1. Home
  2. Asia
  3. Kyrgyzstan

Mailuu-Suu closely monitored following recent landslide

[Kyrgyzstan] Uranium waste dump in the southern town of Mailu - Suu.
Nuclear waste left on huge dumps throughout southern Kyrgyzstan could cause huge health and environmental problems if disturbed by floods or landslides (IRIN)

Emergency workers in Kyrgyzstan are monitoring potential landslide sights which pose a potential threat to nuclear waste dumps in and around the southern town of Mailuu-Suu. This follows a recent landslip which only just missed a radioactive dump.

"The situation around Mailuu-Suu has stabilised and our specialists are constantly monitoring landslide-prone areas close to the uranium waste dumps on the ground," Emil Akmatov, a spokesman for the Kyrgyz emergency ministry, told IRIN on Tuesday from the capital, Bishkek.

On 13 April, a landslide of 300,000 cu metres hit the area surrounding Mailuu-Suu causing concern among authorities given the proximity to huge radioactive dumps left behind from Soviet-era uranium mines. The land movement halted the flow of a key river and water source in Mailuu-Suu and blocked the road linking the town with the adjacent village of Sary-Bee, according to the emergency ministry. The ministry said that part of the landslide was alarmingly close to radioactive waste dump number three, one of many in the area.

It is feared a landslide could disturb one of the dumps and either expose radioactive material within the core of the enormous waste piles or push part of them into nearby rivers.
This could contaminate water drunk by hundreds of thousands of people in the densely populated Ferghana Valley, shared by Kyrgyzstan, Uzbekistan and Tajikistan.

The risk of further landslides in the area remains high as unstable hillsides saturated with water from winter snow and recent rains are prone to collapse. Such a collapse is likely to be triggered by the many minor earthquakes that have occurred with increasing frequency in Kyrgyzstan over the past few years, emergency experts explained.

Following the recent landslide, environmental bodies and civic groups from both Kyrgyzstan and neighbouring Uzbekistan have become increasingly concerned about the situation. On 18 April a group of Uzbek environmental experts, emergency officials and independent environmental groups, visited the area and assessed the situation.

"They checked water, soil and air for radioactive pollution and found that everything was within the norms," Akmatov said. Some 3,000 residents of the Sary-Bee village, upstream but also on the Mailuu-Suu River, remained cut off from Mailuu-Suu town and the only communication link was via a tiny old bridge. Given the further risk of landslides in the area and the huge amount of earth covering the road, the local authorities could not start the clean-up work, Akmatov said.

"There is still landslide activity going on in the area and therefore we are waiting for the situation to improve. The height of the earth covering the road is up to 10 metres," said Paizulla Kenjebaev, acting head of civil defence unit of the southern Jalal-Abad province, where Mailuu-Suu is located.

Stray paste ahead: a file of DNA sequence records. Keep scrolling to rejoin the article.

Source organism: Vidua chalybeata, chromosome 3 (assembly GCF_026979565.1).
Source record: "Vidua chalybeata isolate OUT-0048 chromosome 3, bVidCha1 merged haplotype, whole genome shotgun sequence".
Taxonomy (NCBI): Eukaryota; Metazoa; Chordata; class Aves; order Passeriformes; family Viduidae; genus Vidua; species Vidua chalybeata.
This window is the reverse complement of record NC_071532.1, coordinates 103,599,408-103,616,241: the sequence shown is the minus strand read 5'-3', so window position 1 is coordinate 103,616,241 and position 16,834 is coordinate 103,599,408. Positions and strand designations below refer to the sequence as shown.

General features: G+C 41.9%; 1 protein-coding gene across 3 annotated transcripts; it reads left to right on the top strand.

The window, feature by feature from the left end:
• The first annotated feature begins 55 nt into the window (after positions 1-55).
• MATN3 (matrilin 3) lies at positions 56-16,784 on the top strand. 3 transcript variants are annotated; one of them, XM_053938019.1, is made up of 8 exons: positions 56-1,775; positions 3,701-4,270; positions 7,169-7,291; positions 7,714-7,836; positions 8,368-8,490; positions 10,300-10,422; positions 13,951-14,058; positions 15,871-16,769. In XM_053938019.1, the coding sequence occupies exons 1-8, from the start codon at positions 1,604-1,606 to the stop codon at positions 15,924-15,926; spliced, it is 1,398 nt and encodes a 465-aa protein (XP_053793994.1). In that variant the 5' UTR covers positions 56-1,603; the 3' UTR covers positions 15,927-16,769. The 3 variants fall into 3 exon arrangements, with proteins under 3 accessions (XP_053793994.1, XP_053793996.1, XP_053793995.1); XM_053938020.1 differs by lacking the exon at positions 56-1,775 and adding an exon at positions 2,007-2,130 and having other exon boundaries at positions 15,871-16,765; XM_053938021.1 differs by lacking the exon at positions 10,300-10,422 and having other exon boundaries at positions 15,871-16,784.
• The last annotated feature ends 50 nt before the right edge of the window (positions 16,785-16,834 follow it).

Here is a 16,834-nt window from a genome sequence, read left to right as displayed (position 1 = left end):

Landslides are the greatest threat to the uranium dumps in the area, particularly in the Koi-Tash and Izolit areas around the town which is a seismically active area. From 1946 to 1968, more than 10,000 mt of uranium ore were extracted from the Mailuu-Suu uranium mine and processed at local plants. The Kyrgyz emergency ministry reported that there are some 2 million cu metres of radioactive waste currently being stored in 23 dumps and 13 ‘tailings’ in the area.

The Central Asian region is prone to various natural disasters, including earthquakes, landslides, floods, avalanches and drought. According to the European Commission Humanitarian Aid Office (ECHO), natural disasters have killed about 2,500 people and affected some 5.5 million, almost 10 percent of the total population in the region, over the past decade.

This article was produced by IRIN News while it was part of the United Nations Office for the Coordination of Humanitarian Affairs. Please send queries on copyright or liability to the UN. For more information: https://shop.un.org/rights-permissions

Share this article
Join the discussion

Help make quality journalism about crises possible

The New Humanitarian is an independent, non-profit newsroom founded in 1995. We deliver quality, reliable journalism about crises and big issues impacting the world today. Our reporting on humanitarian aid has uncovered sex scandals, scams, data breaches, corruption, and much more.


Our readers trust us to hold power in the multi-billion-dollar aid sector accountable and to amplify the voices of those impacted by crises. We’re on the ground, reporting from the front lines, to bring you the inside story. 


We keep our journalism free – no paywalls – thanks to the support of donors and readers like you who believe we need more independent journalism in the world. Your contribution means we can continue delivering award-winning journalism about crises.

Become a member of The New Humanitarian today

Become a member of The New Humanitarian

Support our journalism and become more involved in our community. Help us deliver informative, accessible, independent journalism that you can trust and provides accountability to the millions of people affected by crises worldwide.